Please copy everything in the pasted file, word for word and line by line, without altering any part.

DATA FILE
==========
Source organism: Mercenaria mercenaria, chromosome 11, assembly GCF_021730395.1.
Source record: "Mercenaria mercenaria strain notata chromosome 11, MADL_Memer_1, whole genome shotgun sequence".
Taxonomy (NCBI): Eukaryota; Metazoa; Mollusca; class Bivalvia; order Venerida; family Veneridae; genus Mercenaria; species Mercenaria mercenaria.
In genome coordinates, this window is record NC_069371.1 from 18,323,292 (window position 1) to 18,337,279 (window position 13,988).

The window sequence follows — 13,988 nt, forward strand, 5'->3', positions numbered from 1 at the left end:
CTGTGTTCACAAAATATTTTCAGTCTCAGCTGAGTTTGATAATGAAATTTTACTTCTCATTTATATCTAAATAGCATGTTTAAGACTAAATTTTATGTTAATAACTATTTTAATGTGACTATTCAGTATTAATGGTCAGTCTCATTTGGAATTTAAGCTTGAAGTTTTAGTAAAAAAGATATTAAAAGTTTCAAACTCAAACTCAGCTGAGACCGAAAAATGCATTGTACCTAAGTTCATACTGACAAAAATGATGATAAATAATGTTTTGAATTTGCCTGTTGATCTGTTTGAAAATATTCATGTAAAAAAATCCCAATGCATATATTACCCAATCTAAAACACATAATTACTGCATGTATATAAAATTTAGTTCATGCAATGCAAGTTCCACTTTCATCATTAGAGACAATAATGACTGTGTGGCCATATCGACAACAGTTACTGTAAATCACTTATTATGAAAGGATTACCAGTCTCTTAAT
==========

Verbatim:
Source organism: Mercenaria mercenaria, chromosome 11, assembly GCF_021730395.1.
Source record: "Mercenaria mercenaria strain notata chromosome 11, MADL_Memer_1, whole genome shotgun sequence".
Taxonomy (NCBI): Eukaryota; Metazoa; Mollusca; class Bivalvia; order Venerida; family Veneridae; genus Mercenaria; species Mercenaria mercenaria.
In genome coordinates, this window is record NC_069371.1 from 18,323,292 (window position 1) to 18,337,279 (window position 13,988).

The window sequence follows — 13,988 nt, forward strand, 5'->3', positions numbered from 1 at the left end:
CTGTGTTCACAAAATATTTTCAGTCTCAGCTGAGTTTGATAATGAAATTTTACTTCTCATTTATATCTAAATAGCATGTTTAAGACTAAATTTTATGTTAATAACTATTTTAATGTGACTATTCAGTATTAATGGTCAGTCTCATTTGGAATTTAAGCTTGAAGTTTTAGTAAAAAAGATATTAAAAGTTTCAAACTCAAACTCAGCTGAGACCGAAAAATGCATTGTACCTAAGTTCATACTGACAAAAATGATGATAAATAATGTTTTGAATTTGCCTGTTGATCTGTTTGAAAATATTCATGTAAAAAAATCCCAATGCATATATTACCCAATCTAAAACACATAATTACTGCATGTATATAAAATTTAGTTCATGCAATGCAAGTTCCACTTTCATCATTAGAGACAATAATGACTGTGTGGCCATATCGACAACAGTTACTGTAAATCACTTATTATGAAAGGATTACCAGTCTCTTAAT